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Israeli Pop Starlets Ditch Substance for Sex Appeal—But Will It Sell?

A blonde bombshell wearing a gold lamé leotard and over-the-top Xena: Warrior Princess-style accessories ditches rapper Sean Kingston–you know, the chubby Jamaican kid from the 2007 hit “Beautiful Girls”–as she jumps from a golden airplane, landing in a group of dancers gyrating in the desert. A strawberry-blonde waif in knee-high socks is carried on a man’s back all the way from the suburbs of New York to Manhattan, pausing only to lie naked on a couch and strike teasing poses in the grass while singing a quirky, uber-chic pop song. A seductive brunette femme fatale in black lingerie is lying on the floor, singing a dramatic piano ballad with a slight lisp.

No, these aren’t low-budget soft-core porn films, they’re three music videos released in the past year. And the pop harlots starring in them are none other than Israel’s latest cultural exports—nice Jewish girls with a seriously sexy twist (though honestly, you’d never know they were Jewish).

The sky-diving diva? Israeli actress and singer Meital Dohan. Born and raised in a village outside Raanana, Dohan made it all the way from the IDF Entertainment Corps to land a recurring role as Yael Hoffman on the Showtime series Weeds. She also had a role in the 2010 dramatic thriller Monogamy, alongside Rashida Jones and Chris Messina.

The Xena-esque music video is for “On Ya”—as in, “I wanna be on ya, on ya”—which was released a few months ago in the United States. It’s the second single from her upcoming debut album, I’m In Hate With Love, which boasts producers like Rami Afuni of LMFAO and Che Pope, known for his work with Dr. Dre and Eminem. In the video for her clubby first single, “Yummy”, she plays a naked boxer in red leather knee-high boots—and two superimposed hot pink censor bars—who goes around town inexplicably punching people.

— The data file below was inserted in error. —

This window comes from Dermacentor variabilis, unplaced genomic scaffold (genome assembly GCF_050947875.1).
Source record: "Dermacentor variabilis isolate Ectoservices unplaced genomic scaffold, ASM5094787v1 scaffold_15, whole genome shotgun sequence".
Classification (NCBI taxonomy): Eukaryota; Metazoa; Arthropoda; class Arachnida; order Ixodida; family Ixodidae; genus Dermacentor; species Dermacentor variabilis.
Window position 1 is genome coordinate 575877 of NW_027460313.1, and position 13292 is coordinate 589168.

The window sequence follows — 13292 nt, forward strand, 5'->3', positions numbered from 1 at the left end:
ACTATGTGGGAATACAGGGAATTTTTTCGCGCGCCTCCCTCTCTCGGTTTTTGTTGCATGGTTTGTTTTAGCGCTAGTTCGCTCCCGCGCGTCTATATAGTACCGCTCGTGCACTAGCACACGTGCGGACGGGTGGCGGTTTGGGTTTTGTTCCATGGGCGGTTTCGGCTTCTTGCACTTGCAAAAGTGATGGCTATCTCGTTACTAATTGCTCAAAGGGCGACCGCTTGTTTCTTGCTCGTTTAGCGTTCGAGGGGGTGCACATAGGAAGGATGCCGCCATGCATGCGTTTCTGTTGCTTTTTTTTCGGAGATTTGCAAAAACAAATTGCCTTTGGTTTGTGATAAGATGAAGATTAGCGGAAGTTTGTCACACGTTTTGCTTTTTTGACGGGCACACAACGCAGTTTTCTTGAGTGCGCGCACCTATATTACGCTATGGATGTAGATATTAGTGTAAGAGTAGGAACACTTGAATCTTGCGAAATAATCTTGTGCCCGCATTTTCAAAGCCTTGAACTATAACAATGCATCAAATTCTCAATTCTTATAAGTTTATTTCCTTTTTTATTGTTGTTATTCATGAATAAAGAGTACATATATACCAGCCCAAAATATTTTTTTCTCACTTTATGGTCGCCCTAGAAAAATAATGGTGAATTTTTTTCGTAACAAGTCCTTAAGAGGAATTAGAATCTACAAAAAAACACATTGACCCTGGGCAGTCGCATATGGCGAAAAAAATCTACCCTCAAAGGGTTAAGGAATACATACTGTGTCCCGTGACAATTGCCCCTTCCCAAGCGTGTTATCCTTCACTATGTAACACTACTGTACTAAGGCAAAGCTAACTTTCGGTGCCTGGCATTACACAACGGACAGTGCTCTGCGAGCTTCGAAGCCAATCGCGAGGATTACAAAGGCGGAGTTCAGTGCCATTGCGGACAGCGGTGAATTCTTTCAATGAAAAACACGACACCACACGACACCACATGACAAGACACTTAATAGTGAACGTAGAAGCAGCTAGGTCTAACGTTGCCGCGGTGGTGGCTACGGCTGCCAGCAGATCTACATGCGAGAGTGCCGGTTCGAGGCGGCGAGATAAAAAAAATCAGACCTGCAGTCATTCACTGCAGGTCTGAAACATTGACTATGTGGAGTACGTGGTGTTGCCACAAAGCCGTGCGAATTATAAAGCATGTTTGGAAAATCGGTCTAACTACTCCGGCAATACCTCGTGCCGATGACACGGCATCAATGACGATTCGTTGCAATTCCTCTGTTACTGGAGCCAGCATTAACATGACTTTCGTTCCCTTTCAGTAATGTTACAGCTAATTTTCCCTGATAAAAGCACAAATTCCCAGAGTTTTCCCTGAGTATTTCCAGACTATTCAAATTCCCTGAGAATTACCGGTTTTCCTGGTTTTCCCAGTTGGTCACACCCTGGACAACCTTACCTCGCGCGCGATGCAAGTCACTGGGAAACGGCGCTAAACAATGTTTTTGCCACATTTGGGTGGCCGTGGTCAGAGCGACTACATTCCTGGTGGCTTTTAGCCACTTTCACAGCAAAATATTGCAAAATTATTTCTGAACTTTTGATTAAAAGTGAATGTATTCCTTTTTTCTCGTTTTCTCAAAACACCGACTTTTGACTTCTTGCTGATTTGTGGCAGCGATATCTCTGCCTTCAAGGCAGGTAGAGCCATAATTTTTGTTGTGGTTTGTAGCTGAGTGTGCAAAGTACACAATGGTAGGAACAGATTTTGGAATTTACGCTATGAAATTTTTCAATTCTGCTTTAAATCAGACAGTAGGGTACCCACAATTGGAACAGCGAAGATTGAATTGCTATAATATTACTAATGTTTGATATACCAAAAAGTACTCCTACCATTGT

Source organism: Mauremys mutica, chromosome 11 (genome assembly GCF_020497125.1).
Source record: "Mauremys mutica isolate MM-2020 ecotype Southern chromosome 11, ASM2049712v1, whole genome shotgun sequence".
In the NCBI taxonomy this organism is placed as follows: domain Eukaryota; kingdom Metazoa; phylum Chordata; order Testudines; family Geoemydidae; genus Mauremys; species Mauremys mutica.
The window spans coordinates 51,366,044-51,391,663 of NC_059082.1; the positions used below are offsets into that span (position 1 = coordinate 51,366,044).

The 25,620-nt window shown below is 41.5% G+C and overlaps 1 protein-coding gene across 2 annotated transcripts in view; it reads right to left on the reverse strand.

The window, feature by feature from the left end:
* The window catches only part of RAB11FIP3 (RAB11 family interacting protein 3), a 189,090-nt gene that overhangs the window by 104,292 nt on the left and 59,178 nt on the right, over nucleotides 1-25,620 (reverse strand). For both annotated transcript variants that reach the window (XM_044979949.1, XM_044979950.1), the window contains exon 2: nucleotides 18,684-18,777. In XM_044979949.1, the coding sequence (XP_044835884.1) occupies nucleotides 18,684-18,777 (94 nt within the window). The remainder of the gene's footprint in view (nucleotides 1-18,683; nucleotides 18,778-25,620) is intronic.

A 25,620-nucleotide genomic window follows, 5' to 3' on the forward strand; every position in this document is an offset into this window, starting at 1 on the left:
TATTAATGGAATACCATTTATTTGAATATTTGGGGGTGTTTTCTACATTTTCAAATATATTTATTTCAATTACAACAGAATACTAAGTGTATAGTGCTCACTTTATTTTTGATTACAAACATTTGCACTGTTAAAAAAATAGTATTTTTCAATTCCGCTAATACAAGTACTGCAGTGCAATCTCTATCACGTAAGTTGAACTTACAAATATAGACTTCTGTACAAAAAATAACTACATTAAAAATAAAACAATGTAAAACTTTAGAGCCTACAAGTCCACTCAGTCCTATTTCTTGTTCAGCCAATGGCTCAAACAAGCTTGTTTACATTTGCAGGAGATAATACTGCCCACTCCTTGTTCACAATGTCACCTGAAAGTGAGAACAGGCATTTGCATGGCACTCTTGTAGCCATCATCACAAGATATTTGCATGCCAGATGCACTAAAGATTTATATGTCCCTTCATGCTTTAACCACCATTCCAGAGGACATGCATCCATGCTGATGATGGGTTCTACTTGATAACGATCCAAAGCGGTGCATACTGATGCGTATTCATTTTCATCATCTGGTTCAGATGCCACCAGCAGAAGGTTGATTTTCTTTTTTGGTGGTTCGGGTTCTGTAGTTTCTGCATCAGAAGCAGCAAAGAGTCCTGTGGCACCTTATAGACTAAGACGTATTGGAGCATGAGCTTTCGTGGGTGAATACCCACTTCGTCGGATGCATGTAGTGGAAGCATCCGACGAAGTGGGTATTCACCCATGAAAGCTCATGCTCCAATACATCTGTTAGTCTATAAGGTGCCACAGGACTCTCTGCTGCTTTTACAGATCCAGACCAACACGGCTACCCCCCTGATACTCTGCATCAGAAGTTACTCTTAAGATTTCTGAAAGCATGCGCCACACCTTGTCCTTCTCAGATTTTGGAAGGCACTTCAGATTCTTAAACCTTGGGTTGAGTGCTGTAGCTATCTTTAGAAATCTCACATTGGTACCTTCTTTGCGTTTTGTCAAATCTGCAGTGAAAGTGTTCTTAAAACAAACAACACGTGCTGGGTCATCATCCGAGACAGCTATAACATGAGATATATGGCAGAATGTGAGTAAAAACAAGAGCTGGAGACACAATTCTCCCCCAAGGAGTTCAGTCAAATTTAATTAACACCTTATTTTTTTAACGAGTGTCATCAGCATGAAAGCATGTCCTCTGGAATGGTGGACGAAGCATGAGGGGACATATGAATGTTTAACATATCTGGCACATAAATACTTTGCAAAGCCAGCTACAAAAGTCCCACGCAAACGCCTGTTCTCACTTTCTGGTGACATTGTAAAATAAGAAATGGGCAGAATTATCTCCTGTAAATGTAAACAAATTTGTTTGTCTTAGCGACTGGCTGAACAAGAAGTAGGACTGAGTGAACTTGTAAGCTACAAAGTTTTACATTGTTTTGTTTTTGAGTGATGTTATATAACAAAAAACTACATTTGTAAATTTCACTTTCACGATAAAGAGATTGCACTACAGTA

The little Lolita? Model, singer, and student Sivan Meller from Haifa, who adopted the convenient stage name Petite. She modeled for a while and later donned shiny leotards and embodied her nickname to perfection as the French-whispering, keyboard-playing, underage-seeming member of the electro-pop group Terry Poison. The band opened for Depeche Mode at the Ramat Gan Stadium, showcased at SXSW festival in Austin, Texas, and spent who knows how many nights playing club gigs throughout the world.

Now she’s launching a solo career in New York while finishing her thesis in the philosophy department of Tel Aviv University. Today she’s 30 going on 13—seriously, she hasn’t aged a bit—and in her debut video, “NYC Time,” released last summer, she falls back on reliable material, playing pouty Little Girl Lost who doesn’t like to wear much. She also, apparently, isn’t fond of walking; the bulk of the video features her listlessly being carried around by a large black man, walking from a small village into New York City. The rest of the video looks like a parody of smutty French Lolita films from the 1970s, and the fact that Petite is actually closer to middle age than barely legal makes it all the more confusing.